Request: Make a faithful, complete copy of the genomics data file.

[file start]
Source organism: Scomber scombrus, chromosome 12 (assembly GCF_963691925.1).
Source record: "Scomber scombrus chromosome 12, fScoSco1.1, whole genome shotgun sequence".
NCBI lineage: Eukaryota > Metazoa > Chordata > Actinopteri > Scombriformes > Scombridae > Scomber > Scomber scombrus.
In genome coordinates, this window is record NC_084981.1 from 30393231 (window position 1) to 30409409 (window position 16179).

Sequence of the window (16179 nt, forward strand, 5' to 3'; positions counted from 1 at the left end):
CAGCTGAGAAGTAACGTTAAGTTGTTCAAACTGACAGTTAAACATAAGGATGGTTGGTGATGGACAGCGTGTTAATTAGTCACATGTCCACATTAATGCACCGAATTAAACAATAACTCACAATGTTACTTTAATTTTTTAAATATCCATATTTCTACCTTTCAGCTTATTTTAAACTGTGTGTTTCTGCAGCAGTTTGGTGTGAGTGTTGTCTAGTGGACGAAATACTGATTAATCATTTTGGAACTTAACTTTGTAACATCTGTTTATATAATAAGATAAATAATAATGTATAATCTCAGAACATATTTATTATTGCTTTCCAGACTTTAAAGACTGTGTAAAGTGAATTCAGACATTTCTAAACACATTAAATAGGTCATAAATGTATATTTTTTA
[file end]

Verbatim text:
Source organism: Scomber scombrus, chromosome 12 (assembly GCF_963691925.1).
Source record: "Scomber scombrus chromosome 12, fScoSco1.1, whole genome shotgun sequence".
NCBI lineage: Eukaryota > Metazoa > Chordata > Actinopteri > Scombriformes > Scombridae > Scomber > Scomber scombrus.
In genome coordinates, this window is record NC_084981.1 from 30393231 (window position 1) to 30409409 (window position 16179).

Sequence of the window (16179 nt, forward strand, 5' to 3'; positions counted from 1 at the left end):
CAGCTGAGAAGTAACGTTAAGTTGTTCAAACTGACAGTTAAACATAAGGATGGTTGGTGATGGACAGCGTGTTAATTAGTCACATGTCCACATTAATGCACCGAATTAAACAATAACTCACAATGTTACTTTAATTTTTTAAATATCCATATTTCTACCTTTCAGCTTATTTTAAACTGTGTGTTTCTGCAGCAGTTTGGTGTGAGTGTTGTCTAGTGGACGAAATACTGATTAATCATTTTGGAACTTAACTTTGTAACATCTGTTTATATAATAAGATAAATAATAATGTATAATCTCAGAACATATTTATTATTGCTTTCCAGACTTTAAAGACTGTGTAAAGTGAATTCAGACATTTCTAAACACATTAAATAGGTCATAAATGTATATTTTTTA